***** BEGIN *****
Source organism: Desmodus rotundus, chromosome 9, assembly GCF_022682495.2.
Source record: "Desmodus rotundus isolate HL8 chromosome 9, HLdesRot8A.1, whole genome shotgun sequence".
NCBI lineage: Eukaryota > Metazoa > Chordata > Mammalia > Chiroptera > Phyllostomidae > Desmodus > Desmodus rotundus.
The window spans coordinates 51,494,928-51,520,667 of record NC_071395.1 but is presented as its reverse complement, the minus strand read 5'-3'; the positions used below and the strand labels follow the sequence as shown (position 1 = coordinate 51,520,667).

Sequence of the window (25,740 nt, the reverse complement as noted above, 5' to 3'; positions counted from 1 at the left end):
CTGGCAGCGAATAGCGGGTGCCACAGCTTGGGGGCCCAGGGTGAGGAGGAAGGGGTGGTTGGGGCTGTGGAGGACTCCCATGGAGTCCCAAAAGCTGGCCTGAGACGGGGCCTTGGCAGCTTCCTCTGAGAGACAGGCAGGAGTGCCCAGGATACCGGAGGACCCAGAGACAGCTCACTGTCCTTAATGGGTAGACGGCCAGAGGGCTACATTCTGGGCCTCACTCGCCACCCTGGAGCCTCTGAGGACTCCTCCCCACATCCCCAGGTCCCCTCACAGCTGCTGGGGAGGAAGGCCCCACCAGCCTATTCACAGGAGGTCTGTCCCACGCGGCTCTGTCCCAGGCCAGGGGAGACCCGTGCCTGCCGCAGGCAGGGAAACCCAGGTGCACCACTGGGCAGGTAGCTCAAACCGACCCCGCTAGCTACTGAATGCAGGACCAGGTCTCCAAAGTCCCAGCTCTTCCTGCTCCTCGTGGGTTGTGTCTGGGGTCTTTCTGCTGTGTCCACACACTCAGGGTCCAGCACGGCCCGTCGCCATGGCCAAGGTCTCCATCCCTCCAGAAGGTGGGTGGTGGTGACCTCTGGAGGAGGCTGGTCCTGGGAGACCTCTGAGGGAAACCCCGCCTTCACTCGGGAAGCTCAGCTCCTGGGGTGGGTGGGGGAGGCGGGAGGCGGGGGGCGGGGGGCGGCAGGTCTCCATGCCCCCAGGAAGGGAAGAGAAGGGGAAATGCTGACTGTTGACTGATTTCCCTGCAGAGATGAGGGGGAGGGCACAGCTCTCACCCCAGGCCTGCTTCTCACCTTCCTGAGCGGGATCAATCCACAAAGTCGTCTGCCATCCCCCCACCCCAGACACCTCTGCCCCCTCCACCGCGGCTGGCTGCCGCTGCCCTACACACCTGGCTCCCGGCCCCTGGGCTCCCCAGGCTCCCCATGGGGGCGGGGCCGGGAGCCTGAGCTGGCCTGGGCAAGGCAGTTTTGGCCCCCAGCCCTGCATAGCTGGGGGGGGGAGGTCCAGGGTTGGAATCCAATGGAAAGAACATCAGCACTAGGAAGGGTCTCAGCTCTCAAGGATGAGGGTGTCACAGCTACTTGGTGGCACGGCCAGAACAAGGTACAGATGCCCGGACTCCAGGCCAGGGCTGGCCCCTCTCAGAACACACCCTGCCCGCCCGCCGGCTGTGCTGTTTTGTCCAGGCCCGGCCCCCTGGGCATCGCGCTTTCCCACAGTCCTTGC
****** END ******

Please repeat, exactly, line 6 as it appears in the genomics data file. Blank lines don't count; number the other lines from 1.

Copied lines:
CTGGCAGCGAATAGCGGGTGCCACAGCTTGGGGGCCCAGGGTGAGGAGGAAGGGGTGGTTGGGGCTGTGGAGGACTCCCATGGAGTCCCAAAAGCTGGCCTGAGACGGGGCCTTGGCAGCTTCCTCTGAGAGACAGGCAGGAGTGCCCAGGATACCGGAGGACCCAGAGACAGCTCACTGTCCTTAATGGGTAGACGGCCAGAGGGCTACATTCTGGGCCTCACTCGCCACCCTGGAGCCTCTGAGGACTCCTCCCCACATCCCCAGGTCCCCTCACAGCTGCTGGGGAGGAAGGCCCCACCAGCCTATTCACAGGAGGTCTGTCCCACGCGGCTCTGTCCCAGGCCAGGGGAGACCCGTGCCTGCCGCAGGCAGGGAAACCCAGGTGCACCACTGGGCAGGTAGCTCAAACCGACCCCGCTAGCTACTGAATGCAGGACCAGGTCTCCAAAGTCCCAGCTCTTCCTGCTCCTCGTGGGTTGTGTCTGGGGTCTTTCTGCTGTGTCCACACACTCAGGGTCCAGCACGGCCCGTCGCCATGGCCAAGGTCTCCATCCCTCCAGAAGGTGGGTGGTGGTGACCTCTGGAGGAGGCTGGTCCTGGGAGACCTCTGAGGGAAACCCCGCCTTCACTCGGGAAGCTCAGCTCCTGGGGTGGGTGGGGGAGGCGGGAGGCGGGGGGCGGGGGGCGGCAGGTCTCCATGCCCCCAGGAAGGGAAGAGAAGGGGAAATGCTGACTGTTGACTGATTTCCCTGCAGAGATGAGGGGGAGGGCACAGCTCTCACCCCAGGCCTGCTTCTCACCTTCCTGAGCGGGATCAATCCACAAAGTCGTCTGCCATCCCCCCACCCCAGACACCTCTGCCCCCTCCACCGCGGCTGGCTGCCGCTGCCCTACACACCTGGCTCCCGGCCCCTGGGCTCCCCAGGCTCCCCATGGGGGCGGGGCCGGGAGCCTGAGCTGGCCTGGGCAAGGCAGTTTTGGCCCCCAGCCCTGCATAGCTGGGGGGGGGAGGTCCAGGGTTGGAATCCAATGGAAAGAACATCAGCACTAGGAAGGGTCTCAGCTCTCAAGGATGAGGGTGTCACAGCTACTTGGTGGCACGGCCAGAACAAGGTACAGATGCCCGGACTCCAGGCCAGGGCTGGCCCCTCTCAGAACACACCCTGCCCGCCCGCCGGCTGTGCTGTTTTGTCCAGGCCCGGCCCCCTGGGCATCGCGCTTTCCCACAGTCCTTGC